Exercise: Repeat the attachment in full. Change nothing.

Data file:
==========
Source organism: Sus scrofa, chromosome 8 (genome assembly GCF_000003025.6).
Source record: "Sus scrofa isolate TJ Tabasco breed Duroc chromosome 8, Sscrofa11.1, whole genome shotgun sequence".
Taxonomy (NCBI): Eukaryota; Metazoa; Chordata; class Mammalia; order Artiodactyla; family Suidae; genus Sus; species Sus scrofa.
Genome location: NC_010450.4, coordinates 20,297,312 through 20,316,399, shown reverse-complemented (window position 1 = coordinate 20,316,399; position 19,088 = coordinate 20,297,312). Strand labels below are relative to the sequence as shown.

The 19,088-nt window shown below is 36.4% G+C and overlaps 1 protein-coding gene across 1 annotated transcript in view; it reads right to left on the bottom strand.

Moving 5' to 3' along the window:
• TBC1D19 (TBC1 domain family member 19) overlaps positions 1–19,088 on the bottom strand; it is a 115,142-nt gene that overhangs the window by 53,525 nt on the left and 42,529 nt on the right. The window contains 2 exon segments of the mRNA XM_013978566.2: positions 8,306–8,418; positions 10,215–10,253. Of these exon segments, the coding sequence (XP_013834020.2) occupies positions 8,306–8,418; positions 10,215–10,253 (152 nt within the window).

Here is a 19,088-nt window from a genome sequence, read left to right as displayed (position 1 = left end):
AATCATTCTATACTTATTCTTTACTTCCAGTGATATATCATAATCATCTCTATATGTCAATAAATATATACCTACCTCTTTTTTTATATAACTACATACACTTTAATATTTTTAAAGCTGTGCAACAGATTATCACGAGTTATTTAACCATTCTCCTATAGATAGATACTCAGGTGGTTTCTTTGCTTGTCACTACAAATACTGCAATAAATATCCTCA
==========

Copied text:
Source organism: Sus scrofa, chromosome 8 (genome assembly GCF_000003025.6).
Source record: "Sus scrofa isolate TJ Tabasco breed Duroc chromosome 8, Sscrofa11.1, whole genome shotgun sequence".
Taxonomy (NCBI): Eukaryota; Metazoa; Chordata; class Mammalia; order Artiodactyla; family Suidae; genus Sus; species Sus scrofa.
Genome location: NC_010450.4, coordinates 20,297,312 through 20,316,399, shown reverse-complemented (window position 1 = coordinate 20,316,399; position 19,088 = coordinate 20,297,312). Strand labels below are relative to the sequence as shown.

The 19,088-nt window shown below is 36.4% G+C and overlaps 1 protein-coding gene across 1 annotated transcript in view; it reads right to left on the bottom strand.

Moving 5' to 3' along the window:
• TBC1D19 (TBC1 domain family member 19) overlaps positions 1–19,088 on the bottom strand; it is a 115,142-nt gene that overhangs the window by 53,525 nt on the left and 42,529 nt on the right. The window contains 2 exon segments of the mRNA XM_013978566.2: positions 8,306–8,418; positions 10,215–10,253. Of these exon segments, the coding sequence (XP_013834020.2) occupies positions 8,306–8,418; positions 10,215–10,253 (152 nt within the window).

Here is a 19,088-nt window from a genome sequence, read left to right as displayed (position 1 = left end):
AATCATTCTATACTTATTCTTTACTTCCAGTGATATATCATAATCATCTCTATATGTCAATAAATATATACCTACCTCTTTTTTTATATAACTACATACACTTTAATATTTTTAAAGCTGTGCAACAGATTATCACGAGTTATTTAACCATTCTCCTATAGATAGATACTCAGGTGGTTTCTTTGCTTGTCACTACAAATACTGCAATAAATATCCTCA